Lauren Hill Dead At 19 After Battle With Brain Cancer

CINCINNATI, OH - NOVEMBER 02:  Lauren Hill of Mount St. Joseph warms up before the game against Hiram at Cintas Center on Nov
CINCINNATI, OH - NOVEMBER 02: Lauren Hill of Mount St. Joseph warms up before the game against Hiram at Cintas Center on November 2, 2014 in Cincinnati, Ohio. Hill, a freshman, has terminal cancer and this game was granted a special waiver by the NCAA to start the season early so she could play in a game. (Photo by Andy Lyons/Getty Images)

Lauren Hill, the 19-year-old who battled terminal brain cancer and had love for basketball that inspired many, died Friday, according to reports.

Hill gained headlines as she fulfilled her dream last November of playing collegiate basketball for Ohio's Mount St. Joseph's University. She had been diagnosed with Diffuse Intrinsic Pontine Glioma after she turned 18 in October 2013.

"To put my foot down on the floor and hear the roar of the crowd -- I just love it so much. I love basketball," Hill said after the game, where over 10,000 people attended, according to the Associated Press.

The away game was originally scheduled for later in the month, but the NCAA allowed it to be moved up due to Hill's condition. It was also held at Xavier University to accommodate the large, sold out crowd.

Hill, suffering from an inoperable brain tumor and given only months to live, used her story to raise awareness and funds for pediatric cancer through her foundation, Layup4Lauren, which directs proceeds to The Cure Starts Now. The foundation announced on Facebook following Hill's death that the teen had raised $1.4 million.

Her story gained the attention of many athletes, including Lebron James, who called Hill "amazing":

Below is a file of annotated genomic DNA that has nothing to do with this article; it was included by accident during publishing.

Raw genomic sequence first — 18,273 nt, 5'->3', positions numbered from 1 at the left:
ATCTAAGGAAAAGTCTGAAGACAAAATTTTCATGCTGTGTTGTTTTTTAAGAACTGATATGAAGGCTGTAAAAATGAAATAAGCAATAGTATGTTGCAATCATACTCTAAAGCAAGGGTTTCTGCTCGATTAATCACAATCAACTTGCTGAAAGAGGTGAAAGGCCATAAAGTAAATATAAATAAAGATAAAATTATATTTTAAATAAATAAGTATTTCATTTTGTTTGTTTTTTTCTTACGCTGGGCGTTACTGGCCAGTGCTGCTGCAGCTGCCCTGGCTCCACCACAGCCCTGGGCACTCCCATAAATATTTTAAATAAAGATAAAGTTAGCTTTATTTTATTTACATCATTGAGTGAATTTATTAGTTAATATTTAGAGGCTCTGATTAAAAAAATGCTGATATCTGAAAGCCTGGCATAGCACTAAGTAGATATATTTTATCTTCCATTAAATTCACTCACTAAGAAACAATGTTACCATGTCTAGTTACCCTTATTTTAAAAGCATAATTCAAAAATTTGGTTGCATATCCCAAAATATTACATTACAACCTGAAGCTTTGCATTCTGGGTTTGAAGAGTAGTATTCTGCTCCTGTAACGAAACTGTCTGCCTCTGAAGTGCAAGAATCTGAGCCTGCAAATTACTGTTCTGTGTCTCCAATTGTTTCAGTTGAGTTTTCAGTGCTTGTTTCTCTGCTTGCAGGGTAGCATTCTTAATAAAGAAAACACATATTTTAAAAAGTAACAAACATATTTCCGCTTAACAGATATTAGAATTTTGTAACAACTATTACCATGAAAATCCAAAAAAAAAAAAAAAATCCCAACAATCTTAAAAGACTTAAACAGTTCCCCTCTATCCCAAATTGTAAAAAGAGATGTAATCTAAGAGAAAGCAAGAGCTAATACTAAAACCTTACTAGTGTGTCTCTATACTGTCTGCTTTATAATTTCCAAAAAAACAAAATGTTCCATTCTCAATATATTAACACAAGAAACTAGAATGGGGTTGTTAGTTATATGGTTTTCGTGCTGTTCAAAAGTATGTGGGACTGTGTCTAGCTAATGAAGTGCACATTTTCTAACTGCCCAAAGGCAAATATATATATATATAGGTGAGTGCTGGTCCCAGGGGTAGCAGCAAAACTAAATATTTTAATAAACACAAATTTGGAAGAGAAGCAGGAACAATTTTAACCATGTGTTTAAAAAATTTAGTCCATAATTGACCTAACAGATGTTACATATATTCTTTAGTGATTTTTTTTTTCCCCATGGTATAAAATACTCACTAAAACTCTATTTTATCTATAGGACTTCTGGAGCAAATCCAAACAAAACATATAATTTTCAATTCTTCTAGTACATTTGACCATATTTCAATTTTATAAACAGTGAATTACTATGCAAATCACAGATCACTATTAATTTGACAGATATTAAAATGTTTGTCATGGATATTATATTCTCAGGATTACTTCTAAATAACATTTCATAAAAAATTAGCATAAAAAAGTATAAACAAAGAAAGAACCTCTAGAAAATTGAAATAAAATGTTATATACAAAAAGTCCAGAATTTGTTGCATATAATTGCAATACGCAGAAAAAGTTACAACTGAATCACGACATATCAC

Hill exchanged jerseys with Cincinnati Bengals' player Devon Still, whose own daughter is battling cancer:

Hill's Indiana high school retired her number in November and she had also been featured on a Wheaties box:

Lauren may have just hit the big time!

Posted by Layup 4 Lauren on Wednesday, 5 November 2014

However, behind many of the motivational headlines, Hill said was difficulty and heartbreak.

"You can turn it into a happy story, which is good," Hill said. "But it's hard. It's really, really hard."

In an emotional interview last month, Hill's deteriorating condition was apparent. But even amidst her tears, the teenager's focus remained on ensuring that people will continue to donate for research, explaining how radiation and treatment has taken its toll.

"I feel like I can do it. I can stand up and go walk and play. And go play in that playground out there, if there is one. I can't remember because radiation has fried my brain. They need to find better treatments," Hill said.

Mout St. Joseph's announced earlier this week that an event would be held on April 12 to benefit Hill's Layup4Lauren foundation.



A Look Back At Lauren Hill